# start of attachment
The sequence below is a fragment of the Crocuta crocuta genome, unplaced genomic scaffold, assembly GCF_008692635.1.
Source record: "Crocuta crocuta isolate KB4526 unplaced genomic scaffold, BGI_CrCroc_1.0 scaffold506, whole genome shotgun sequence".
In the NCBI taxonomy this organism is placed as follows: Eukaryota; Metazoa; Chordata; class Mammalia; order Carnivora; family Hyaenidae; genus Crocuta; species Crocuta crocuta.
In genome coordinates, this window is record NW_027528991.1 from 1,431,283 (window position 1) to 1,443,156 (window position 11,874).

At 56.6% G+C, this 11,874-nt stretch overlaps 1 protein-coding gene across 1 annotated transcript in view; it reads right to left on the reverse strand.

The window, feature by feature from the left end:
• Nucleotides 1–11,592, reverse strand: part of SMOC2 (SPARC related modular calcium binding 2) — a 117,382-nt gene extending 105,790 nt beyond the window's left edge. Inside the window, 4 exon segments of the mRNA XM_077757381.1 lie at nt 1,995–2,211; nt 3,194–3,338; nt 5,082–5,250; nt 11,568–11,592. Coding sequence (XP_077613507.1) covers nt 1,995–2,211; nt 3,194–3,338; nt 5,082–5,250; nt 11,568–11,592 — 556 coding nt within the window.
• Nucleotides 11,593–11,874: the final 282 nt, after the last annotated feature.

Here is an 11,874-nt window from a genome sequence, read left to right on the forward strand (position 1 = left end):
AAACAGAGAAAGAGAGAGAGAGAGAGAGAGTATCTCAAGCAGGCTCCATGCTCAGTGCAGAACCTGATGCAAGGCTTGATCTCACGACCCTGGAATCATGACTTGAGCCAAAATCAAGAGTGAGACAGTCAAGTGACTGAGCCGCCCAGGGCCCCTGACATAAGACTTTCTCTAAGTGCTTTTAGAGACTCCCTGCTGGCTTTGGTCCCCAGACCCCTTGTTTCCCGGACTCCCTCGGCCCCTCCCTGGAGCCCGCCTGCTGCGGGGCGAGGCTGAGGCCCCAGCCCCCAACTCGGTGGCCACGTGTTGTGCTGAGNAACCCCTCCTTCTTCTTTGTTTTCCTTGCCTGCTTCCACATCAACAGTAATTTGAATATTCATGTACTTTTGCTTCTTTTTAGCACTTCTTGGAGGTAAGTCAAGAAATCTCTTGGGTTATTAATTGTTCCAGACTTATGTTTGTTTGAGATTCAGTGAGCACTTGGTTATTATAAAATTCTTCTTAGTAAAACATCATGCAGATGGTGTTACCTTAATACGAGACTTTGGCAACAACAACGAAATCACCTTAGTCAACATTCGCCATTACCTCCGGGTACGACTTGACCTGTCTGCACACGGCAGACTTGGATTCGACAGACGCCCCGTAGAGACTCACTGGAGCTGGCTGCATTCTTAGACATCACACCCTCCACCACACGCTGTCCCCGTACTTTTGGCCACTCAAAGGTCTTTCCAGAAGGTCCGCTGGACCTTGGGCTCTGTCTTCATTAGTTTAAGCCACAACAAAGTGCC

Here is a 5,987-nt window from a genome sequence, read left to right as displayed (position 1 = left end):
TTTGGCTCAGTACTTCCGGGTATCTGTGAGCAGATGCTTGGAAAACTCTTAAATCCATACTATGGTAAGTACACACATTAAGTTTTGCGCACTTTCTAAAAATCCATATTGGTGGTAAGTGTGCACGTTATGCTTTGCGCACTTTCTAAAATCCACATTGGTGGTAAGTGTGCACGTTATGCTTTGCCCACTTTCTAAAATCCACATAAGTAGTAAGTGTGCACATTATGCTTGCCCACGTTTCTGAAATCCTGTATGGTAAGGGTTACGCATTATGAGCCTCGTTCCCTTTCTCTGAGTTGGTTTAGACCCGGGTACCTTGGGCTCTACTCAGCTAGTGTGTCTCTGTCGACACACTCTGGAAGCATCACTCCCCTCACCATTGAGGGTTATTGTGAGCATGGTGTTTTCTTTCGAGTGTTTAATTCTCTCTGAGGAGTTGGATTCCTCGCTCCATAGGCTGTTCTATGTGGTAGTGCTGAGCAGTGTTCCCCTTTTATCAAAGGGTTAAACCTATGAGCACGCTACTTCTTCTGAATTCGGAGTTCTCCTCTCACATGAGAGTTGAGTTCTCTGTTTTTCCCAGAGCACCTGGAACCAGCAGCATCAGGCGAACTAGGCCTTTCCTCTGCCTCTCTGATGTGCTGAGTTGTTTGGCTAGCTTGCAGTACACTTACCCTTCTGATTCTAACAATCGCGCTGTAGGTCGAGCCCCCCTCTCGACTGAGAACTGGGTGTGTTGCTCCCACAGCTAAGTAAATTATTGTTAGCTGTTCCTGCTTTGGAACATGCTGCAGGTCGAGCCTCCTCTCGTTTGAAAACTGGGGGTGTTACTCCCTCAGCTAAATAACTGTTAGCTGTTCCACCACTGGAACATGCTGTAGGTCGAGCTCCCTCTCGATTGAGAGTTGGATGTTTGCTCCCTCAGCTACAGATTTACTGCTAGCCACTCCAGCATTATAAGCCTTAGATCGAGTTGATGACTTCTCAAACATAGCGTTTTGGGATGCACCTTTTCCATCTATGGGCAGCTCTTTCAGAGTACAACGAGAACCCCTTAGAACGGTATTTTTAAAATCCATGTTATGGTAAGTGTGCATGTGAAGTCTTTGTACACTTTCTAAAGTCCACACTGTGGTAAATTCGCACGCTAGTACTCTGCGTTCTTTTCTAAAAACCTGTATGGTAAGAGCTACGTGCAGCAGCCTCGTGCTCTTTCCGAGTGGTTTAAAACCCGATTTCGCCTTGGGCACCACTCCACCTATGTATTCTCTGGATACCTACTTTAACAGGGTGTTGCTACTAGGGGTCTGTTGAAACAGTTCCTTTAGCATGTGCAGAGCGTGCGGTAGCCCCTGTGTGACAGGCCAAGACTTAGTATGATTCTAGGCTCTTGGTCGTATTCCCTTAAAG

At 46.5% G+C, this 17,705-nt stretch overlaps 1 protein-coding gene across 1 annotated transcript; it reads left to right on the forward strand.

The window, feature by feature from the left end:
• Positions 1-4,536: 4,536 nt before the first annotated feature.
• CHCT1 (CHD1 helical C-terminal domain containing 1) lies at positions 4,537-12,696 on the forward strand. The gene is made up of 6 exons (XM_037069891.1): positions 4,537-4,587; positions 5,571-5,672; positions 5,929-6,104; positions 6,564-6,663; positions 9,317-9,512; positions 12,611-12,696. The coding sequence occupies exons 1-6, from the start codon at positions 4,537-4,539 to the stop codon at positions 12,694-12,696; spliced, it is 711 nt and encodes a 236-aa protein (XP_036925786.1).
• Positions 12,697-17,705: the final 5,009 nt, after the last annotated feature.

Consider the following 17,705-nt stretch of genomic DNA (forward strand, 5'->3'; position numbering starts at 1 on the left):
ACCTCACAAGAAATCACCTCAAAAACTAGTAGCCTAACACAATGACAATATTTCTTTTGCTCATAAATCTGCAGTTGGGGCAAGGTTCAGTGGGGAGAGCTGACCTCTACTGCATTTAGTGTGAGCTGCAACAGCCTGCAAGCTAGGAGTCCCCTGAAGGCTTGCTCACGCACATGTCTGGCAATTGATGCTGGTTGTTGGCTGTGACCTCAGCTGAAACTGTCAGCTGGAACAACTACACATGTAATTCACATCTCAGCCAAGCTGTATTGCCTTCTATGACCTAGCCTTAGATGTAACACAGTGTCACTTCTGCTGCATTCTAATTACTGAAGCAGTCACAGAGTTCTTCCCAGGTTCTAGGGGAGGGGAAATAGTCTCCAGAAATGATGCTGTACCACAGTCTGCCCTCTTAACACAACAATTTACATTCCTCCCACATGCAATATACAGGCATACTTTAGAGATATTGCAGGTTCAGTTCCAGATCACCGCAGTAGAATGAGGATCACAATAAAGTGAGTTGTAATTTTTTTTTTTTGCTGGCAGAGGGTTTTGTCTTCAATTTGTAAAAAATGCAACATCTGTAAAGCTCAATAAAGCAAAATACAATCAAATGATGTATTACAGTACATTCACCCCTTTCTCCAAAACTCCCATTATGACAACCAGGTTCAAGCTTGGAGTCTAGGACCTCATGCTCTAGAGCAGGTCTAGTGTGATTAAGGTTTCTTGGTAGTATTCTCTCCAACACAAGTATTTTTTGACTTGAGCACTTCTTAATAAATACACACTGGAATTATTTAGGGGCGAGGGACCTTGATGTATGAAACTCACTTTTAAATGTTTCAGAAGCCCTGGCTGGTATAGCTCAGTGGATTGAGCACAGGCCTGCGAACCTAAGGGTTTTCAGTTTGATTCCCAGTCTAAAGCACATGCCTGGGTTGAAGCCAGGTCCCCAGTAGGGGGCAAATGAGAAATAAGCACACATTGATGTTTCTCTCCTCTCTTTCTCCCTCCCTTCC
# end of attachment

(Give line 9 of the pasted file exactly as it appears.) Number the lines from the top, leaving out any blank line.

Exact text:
Here is an 11,874-nt window from a genome sequence, read left to right on the forward strand (position 1 = left end):